To provide forspatially patterned collection of target entities, a ferromagnetic collection structure can be provided on the collection surface of the vessel, in order to produce an intense local magnetic gradient for immobilizing the target entities laterally adjacent to the structures. The various ferromagnetic structures described below have been made by standard lithographic techniques using Nickel (Ni) or Permalloy (Ni—Fe alloy). The thickness of the evaporated metal layers was varied between 10 nm to 1700 nm. The 10 nm structures were partially transparent. The immobilizing force of these thin structures was, however, considerably less than those in the 200-700 nm thickness range. Although immobilization and alignment of magnetically labeled biological entities occurred sufficiently reliably, use of these moderately thicker structures was facilitated by a collection surface which had no or little adhesive force. Collection structures thicknesses between 200 and 1700 nm were effective in capturing the magnetically labeled biological entities and overcoming the surface adhesion.
FIGS. 3A through I show various magnets for ferromagnetic collection structures.
In FIG. 3B the ferromagnetic collection structure comprises Ni wires with a spacing comparable to the cell diameter (nom inally 10 microns). A decrease in the spacing between the wires shown in FIG. 3C, produces a much more uniform cell position relative to the wire edge. Almost all cells appear to be centrally aligned. However, a portion of each cell overlaps, and is obscured by, the Ni wire.
Cells collected along the ferromagnetic collection structures can be detected by an automated optical tracking and detection system. The tracking and detection system, shown in FIG. 4, employs a computer controlled motorized stage to move the magnets and chamber in the X and Y directions under a laser beam having an elliptical 2-15 μm spot. The maximum speed of the table is 2 cm/sec in the Y direction, and 1 mm/sec in the X direction. Two cylindrical lenses (1) and (2) and a position adjustable objective (3) taken from a Sony Compact Disc player were used to make a 2×15μm elliptical spot on the sample with a 635 nm laser diode (4) as a light source (see inset 5). The light reflected from the sample was projected on a photomultiplier (6) through a dichroic mirror (7) a spherical lens (8), a diaphragm (9) and band pass filters (10). Measurement of differences in the polarization direction of the light reflected from the wires and projected on a quadrant photodiode (11) through the mirror (12), the dichroic mirror (7), a quarter-wavelength plate (13), a polarized beam splitter (14) a cylindrical lens (15) and a spherical lens (16) were used to determine the position of the laser spot on the sample and to feed back a signal to the objective (3) to correct its position for any deviations (see insert 17). A photodiode (18) was positioned perpendicular to the sample and was used to measure light scattered from the illuminated events. The feedback mechanism of the tracking system were optimized such that the laser beam kept the same X and Z position with respect to the lines while scanning in the Y direction with speeds up to 1 cm/sec. At the end of the 2 cm long line the position of the objective was changed to the next line, this was repeated until all the lines of the chamber were scanned.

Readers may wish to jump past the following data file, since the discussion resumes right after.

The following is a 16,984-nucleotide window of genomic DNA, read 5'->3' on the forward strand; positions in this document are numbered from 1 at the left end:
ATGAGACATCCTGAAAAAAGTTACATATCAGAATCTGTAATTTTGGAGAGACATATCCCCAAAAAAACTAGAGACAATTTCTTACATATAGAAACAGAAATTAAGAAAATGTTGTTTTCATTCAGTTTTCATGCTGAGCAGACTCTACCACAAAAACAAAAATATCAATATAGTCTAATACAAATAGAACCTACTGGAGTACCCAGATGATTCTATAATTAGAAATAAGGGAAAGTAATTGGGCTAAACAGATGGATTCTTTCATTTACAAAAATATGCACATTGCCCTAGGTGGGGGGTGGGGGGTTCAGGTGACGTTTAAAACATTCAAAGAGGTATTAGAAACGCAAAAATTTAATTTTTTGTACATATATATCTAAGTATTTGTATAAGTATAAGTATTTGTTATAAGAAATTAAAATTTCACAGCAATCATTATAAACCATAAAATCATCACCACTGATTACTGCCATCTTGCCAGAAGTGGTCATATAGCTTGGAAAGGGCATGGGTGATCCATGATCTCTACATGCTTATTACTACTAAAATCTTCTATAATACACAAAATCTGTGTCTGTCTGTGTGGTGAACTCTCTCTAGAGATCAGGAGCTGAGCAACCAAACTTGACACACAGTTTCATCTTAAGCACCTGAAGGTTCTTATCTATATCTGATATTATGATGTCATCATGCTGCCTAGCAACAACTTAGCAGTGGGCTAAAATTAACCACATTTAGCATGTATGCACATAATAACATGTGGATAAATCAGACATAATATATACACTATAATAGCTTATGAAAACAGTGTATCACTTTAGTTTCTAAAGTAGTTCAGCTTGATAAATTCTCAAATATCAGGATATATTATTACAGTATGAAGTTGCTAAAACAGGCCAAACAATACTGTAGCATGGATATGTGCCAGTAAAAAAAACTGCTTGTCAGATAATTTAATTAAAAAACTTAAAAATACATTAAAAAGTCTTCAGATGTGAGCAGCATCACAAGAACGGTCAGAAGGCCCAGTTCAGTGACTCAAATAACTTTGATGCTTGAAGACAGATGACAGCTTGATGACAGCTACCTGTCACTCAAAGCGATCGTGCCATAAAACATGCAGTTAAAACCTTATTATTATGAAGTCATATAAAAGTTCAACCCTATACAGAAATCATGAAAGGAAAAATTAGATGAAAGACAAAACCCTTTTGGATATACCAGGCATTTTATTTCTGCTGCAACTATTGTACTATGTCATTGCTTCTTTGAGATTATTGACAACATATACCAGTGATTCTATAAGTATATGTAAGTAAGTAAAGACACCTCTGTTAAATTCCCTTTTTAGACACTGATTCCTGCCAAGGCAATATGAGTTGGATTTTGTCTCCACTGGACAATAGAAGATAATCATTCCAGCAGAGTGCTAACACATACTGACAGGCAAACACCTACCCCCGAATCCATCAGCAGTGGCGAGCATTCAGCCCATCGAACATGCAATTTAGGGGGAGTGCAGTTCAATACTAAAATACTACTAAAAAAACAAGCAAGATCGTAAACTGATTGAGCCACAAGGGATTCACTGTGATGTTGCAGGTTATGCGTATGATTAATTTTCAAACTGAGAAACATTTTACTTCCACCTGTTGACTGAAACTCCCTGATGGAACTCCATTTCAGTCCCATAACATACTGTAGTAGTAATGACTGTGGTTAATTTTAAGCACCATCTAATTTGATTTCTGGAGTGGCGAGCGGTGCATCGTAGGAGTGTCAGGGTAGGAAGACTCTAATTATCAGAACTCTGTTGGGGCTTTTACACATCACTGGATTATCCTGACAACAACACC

To evaluate the performance of the tracking and detection system and compare it to that of a flow cytometer, 6 μm polystyrene beads were prepared which were conjugated to ferrofluid as well as to four different amounts of the fluorochrome Cy5. The beads were used at a concentration of 105 ml−1 placed into a chamber with ferromagnetic collection structures of the type illustrated in FIG. 3C. The chamber was placed in the uniform gradient region between the two magnets and all beads aligned between the lines. The tracking and detection system was used to measure the fluorescence signals obtained while scanning along the ferromagnetic wires. FIG. 5A shows a histogram of the fluorescence signals of the bead mixture. Four clearly resolved peaks are discernible representing the beads with no Cy5, dimly, intermediate and brightly labeled with Cy5. A mixture of the same beads was made and measured with a flow cytometer also equipped with a 635 nm laser diode (FACScalibur, BDIS, San Jose, Calif.). The histogram of the fluorescence signals is shown in FIG. 5B and shows that although four different populations were discernible, they are clearly less resolved than in case samples were measured with the magnetic immobilization cytometer of the present invention. These results demonstrate that the alignment of the beads obtained with the system described herein provides a sensitivity and accuracy of the measurement of fluorescent beads which is superior to that of the flow cytometer.
In applications where it is desired to simultaneously measure biological entities with significant differences in size, the collection structure can be configured to have a non-uniform geometry in order to centrally-align cells or other species of differing sizes. An example of such a structure is shown in FIG. 3D. A collection structure pattern was made with one area of the collection surface having wires with a period of, 10 μm and a spacing of 7 μm, and another area having wires with a period of 25 μm and a spacing of 7 μm. This was used to collect both the small platelets and the larger leukocytes from whole blood. Before collection, the blood was incubated with ferrofluids specific for platelets and leukocytes i.e. a ferrofluid labeled with the monoclonal CD41 and a ferrofluid labeled with the monoclonal antibody CD45 respectively. The leukocytes and platelets align along the wires in the respective areas of the collection surface as is illustrated in FIG. 3D. The measurement of the platelets can be performed at the area with the small spaces between the wires and the measurement of the leukocytes can be performed at the area with the larger spaces between thewires. The variation of gap width along the length of the ferromagnetic structure provides linear alignment of the collected cells of different sizes along a common central axis.